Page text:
Friday, 18 January 2019

Brexshit: Leave of the Dead!

You could call it swing Saturday or crossover day, for this Saturday, 19 January, marks an important moment. This is the day, in theory, when the country turns remain. Even if not a single person has changed their mind since the referendum, the demographic shift alone will have done the heavy lifting. Enough old leavers will have died and enough young remainers will have come on to the electoral register to turn the dial on what the country thinks about Brexit.

The psephologist and founding YouGov president, Peter Kellner, calculates that the leave vote has been declining by about 1,350 a day, taking into account the differential turnout: the young turn out to vote much less often than the old. By using exactly the same proportion of every age group turning out to vote exactly as they did in 2016, demographics alone will have transformed the UK into a remainer nation.

The true “will of the people” looks considerably more questionable if it turns out to be the will of dead people – not the will of those who have the most life ahead of them to face the consequences. Does this guarantee remain would win a referendum this year? Of course not. People are changing their minds, though polls show predominant movement in the pro-remain direction. But once a ferocious campaign gets under way there’s no knowing what might swing opinion. No one expected the leavers’ two toxic lies to spring out of the wicked imagination of the likes of Dominic Cummings and Michael Gove – £350m a week extra for the NHS and 70 million Turks destined for our shores.

Polly Toynbee.

Wednesday, 16 January 2019

Fuxit Brexshit!$%£&@&

Prime Minister Theresa May's Brexit deal has been rejected by 230 votes - the largest defeat for a sitting government in history.
MPs voted by 432 votes to 202 to reject the deal, which sets out the terms of Britain's exit from the EU on 29 March.
Labour leader Jeremy Corbyn has now tabled a vote of no confidence in the government, which could trigger a general election.
The confidence vote is expected to be held at about 1900 GMT on Wednesday.
The defeat is a huge blow for Mrs May, who has spent more than two years hammering out a deal with the EU.

Auntie Beeb.

Saturday, 5 January 2019

Honduras good + Nicaragua bad = Orwell power of three

A Selective Approach

Two Latin American countries are currently in the cross-hairs of the regime in Washington: Honduras and Nicaragua.

Both are bowing under extreme corruption, street violence and Government crackdowns. Both have skidded to the bottom of the human rights league tables.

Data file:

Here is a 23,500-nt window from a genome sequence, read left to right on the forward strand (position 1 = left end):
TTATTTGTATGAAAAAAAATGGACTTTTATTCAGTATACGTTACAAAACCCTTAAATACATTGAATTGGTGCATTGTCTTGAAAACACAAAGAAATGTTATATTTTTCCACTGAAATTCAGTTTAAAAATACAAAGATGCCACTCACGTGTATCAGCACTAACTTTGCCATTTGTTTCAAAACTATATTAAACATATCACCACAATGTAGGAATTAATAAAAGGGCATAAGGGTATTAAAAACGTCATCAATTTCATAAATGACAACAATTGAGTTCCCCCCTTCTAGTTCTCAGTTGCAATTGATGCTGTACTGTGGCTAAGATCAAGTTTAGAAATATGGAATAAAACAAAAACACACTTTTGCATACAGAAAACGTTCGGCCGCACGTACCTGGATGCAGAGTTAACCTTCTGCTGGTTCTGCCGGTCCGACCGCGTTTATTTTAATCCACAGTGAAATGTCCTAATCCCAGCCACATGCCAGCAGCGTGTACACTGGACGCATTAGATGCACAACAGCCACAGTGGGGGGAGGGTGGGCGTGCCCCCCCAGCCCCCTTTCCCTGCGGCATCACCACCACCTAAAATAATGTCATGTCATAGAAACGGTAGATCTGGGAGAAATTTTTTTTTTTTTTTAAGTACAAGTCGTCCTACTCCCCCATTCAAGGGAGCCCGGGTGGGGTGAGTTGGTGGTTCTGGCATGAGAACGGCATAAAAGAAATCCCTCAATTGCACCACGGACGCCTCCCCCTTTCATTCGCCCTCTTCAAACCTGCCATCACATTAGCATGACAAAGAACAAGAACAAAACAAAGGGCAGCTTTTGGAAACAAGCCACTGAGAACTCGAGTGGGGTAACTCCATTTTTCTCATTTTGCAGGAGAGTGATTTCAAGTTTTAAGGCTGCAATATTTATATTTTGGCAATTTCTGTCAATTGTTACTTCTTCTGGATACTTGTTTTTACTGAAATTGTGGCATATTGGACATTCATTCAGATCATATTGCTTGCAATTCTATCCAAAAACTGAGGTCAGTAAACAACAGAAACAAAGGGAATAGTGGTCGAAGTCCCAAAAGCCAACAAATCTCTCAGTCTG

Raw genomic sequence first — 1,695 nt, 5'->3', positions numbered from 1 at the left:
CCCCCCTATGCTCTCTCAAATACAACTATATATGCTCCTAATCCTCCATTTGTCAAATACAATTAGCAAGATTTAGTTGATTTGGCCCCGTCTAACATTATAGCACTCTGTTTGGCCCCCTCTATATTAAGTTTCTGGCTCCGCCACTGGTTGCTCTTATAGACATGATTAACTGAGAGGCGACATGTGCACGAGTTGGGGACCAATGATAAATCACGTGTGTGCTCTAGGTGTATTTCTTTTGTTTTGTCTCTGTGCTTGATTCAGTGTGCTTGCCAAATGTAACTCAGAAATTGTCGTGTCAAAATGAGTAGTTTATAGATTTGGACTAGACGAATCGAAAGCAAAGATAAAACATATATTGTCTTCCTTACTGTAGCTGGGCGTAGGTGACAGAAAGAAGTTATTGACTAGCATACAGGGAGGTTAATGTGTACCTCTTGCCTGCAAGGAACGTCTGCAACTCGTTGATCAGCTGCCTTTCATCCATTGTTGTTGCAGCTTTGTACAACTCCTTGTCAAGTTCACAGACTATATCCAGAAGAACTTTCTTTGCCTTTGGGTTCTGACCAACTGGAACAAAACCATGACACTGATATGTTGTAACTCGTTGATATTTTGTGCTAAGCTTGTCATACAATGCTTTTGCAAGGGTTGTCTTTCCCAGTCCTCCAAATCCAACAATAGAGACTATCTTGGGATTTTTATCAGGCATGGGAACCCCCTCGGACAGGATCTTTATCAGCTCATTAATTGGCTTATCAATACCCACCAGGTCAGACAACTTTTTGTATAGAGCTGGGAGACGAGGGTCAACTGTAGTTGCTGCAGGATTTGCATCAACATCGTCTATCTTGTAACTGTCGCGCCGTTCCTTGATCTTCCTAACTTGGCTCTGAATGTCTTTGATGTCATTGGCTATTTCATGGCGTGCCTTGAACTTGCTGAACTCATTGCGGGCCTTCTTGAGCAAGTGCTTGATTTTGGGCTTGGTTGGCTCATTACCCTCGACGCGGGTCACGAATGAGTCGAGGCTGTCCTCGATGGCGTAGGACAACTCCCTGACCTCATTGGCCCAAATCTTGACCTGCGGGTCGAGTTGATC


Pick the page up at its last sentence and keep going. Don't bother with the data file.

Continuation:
Yet one of the two is the recipient of $68 million of US foreign aid, the other is being sanctioned, claimed to be part of the 'tyrannical trio'.

Can you guess who?

Terrible Person and (former) Trump Apparatchik Nikki Haley cackled thus at the UN assembly recently (slightly paraphrased):
The People of Honduras stood with us in our decision to move the US Embassy to Israel to Jerusalem [...]
I doubt very much that the 'people of Honduras' had even the slightest say in their Government's decision but anyway, what's important here is that in order to MAGA, Trump is willing to throw away free money to backyard states that support his questionable FP.

Tuesday, 18 December 2018

DNC still in denial, Biden thinks anyone can win 2020, including himself

FORMER VICE PRESIDENT Joe Biden believes that “anybody can beat” President Donald Trump in the 2020 presidential election.
While speaking at a recent event promoting his new book, “American Promise,” Biden said, “I think I’m the most qualified person in the country to be president.”

And I feel another botched coronation coming up...

After delivering an address at the Lantos Foundation’s 10th anniversary gala, where he was recognized with a legacy award, Biden was asked specifically by The Intercept why he thinks he’s the most qualified person to take on Trump.
“You don’t run for president unless you think you are qualified,” Biden replied.
“Why do you think you could beat President Trump? Why is this your time?” the former Delaware senator was asked.
“I think anybody can beat him,” Biden responded.

Oh boy, they really never learn, do they? Now where's that 500 quid I'm gonna put on Trump?


Sunday, 16 December 2018

Meng Wanzhou’s (Huawei) arrest: US Lawfare?

Blame the British, as usual. In 1807, in the midst of a struggle with Napoleonic France, HMS Leopard, a Royal Navy ship of the line, attacked, boarded and captured an American frigate, USS Chesapeake, off Norfolk, Virginia. The British claimed their action was justified by the presence on the American ship of four English deserters, whom they arrested. But, for President Thomas Jefferson, it was an outrageous, illegal infringement of the sovereignty and independence of the infant republic, eventually leading to the 1812 war.